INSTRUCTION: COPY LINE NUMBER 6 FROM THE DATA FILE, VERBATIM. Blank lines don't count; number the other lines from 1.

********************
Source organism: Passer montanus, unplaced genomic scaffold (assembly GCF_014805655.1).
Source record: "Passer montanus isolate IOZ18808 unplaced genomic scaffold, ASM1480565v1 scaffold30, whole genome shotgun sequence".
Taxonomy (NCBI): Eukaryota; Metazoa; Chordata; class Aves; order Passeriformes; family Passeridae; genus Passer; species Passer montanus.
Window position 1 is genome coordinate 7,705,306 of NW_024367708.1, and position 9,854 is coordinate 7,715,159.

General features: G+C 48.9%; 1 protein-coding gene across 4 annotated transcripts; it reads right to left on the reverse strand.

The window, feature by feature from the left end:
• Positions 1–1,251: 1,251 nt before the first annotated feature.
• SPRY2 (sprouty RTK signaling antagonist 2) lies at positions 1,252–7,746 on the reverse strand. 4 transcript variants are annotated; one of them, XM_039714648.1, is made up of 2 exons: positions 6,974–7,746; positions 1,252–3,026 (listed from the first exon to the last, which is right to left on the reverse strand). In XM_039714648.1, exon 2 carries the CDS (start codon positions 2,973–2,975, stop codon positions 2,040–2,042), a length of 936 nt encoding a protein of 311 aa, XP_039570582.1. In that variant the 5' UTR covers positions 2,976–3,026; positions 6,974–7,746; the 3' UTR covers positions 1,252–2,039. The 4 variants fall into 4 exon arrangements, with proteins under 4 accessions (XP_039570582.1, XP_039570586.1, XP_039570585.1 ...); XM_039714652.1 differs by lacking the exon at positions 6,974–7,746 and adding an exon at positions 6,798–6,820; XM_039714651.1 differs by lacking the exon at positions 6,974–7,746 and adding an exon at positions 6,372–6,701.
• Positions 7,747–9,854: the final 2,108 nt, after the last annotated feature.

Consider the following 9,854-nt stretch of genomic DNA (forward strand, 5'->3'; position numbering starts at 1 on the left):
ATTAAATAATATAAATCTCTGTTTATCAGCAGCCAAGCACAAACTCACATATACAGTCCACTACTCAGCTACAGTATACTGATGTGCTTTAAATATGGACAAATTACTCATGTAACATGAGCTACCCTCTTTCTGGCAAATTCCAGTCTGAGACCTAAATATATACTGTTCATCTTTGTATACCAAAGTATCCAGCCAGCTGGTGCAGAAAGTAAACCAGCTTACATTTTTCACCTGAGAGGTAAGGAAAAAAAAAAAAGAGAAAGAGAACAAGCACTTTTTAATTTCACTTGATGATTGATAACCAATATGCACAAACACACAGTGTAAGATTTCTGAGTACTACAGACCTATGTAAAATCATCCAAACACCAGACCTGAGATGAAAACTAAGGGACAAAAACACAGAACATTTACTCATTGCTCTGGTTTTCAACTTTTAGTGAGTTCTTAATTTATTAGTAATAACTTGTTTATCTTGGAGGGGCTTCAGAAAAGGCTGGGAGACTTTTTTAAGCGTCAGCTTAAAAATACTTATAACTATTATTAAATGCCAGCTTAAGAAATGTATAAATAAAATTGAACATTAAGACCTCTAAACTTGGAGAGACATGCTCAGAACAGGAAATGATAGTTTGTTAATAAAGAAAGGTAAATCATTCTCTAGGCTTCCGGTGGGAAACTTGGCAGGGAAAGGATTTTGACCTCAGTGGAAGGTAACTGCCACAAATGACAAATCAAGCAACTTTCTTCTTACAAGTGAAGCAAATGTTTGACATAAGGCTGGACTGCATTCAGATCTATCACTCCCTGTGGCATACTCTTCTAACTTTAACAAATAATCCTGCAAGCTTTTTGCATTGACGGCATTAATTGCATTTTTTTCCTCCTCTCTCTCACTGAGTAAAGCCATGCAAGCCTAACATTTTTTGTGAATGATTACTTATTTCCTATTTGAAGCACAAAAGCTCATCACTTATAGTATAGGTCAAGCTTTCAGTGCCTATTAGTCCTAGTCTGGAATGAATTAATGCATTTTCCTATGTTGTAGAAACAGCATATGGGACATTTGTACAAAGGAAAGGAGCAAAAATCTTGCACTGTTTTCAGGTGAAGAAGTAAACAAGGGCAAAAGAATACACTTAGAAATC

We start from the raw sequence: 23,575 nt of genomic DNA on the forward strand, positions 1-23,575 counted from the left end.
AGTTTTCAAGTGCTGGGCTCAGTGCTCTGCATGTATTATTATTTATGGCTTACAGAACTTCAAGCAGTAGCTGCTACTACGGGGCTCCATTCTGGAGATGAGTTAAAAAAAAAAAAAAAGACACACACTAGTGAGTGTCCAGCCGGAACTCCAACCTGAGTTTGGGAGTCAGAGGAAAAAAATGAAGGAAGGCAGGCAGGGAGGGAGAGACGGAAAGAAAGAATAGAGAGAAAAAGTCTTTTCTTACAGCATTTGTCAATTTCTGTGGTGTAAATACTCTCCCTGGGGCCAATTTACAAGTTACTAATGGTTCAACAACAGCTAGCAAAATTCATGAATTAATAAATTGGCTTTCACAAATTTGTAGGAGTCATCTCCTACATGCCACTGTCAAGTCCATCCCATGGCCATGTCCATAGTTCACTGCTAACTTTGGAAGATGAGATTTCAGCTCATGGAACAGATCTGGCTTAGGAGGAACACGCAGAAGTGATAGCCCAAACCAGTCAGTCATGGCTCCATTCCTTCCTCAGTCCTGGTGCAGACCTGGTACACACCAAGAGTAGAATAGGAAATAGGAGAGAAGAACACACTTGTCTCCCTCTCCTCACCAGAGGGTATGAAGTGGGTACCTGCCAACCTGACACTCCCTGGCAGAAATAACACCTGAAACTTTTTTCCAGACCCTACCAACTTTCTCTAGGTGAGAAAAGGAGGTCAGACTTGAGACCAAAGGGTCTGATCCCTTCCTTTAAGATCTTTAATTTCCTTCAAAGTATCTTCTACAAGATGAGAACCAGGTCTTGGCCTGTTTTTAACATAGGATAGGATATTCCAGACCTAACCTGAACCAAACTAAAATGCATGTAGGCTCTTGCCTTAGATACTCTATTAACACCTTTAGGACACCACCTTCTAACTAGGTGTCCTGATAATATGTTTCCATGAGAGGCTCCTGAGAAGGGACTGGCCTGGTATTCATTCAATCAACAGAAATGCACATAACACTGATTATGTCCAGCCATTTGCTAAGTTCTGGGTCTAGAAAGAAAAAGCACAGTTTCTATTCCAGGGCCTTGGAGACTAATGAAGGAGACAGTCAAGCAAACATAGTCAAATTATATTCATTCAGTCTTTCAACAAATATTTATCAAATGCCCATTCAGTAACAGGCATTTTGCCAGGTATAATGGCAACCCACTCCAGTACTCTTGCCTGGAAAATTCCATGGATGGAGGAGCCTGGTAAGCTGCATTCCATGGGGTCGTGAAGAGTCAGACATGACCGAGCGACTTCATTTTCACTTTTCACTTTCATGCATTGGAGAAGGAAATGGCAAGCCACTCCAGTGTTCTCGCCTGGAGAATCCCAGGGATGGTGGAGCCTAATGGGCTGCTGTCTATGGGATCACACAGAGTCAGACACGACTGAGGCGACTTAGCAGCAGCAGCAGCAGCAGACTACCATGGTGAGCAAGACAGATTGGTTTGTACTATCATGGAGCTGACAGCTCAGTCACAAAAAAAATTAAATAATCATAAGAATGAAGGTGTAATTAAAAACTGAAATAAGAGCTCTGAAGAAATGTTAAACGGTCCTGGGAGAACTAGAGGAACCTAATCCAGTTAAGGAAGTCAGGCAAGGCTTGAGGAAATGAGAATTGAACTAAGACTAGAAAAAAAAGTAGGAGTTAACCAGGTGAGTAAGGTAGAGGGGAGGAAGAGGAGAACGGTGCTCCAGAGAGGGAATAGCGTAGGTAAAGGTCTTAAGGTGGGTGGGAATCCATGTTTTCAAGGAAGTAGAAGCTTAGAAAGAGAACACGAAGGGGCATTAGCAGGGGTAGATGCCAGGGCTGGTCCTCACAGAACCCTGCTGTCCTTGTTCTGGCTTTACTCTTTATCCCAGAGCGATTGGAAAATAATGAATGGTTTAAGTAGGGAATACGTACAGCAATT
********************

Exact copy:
The window, feature by feature from the left end: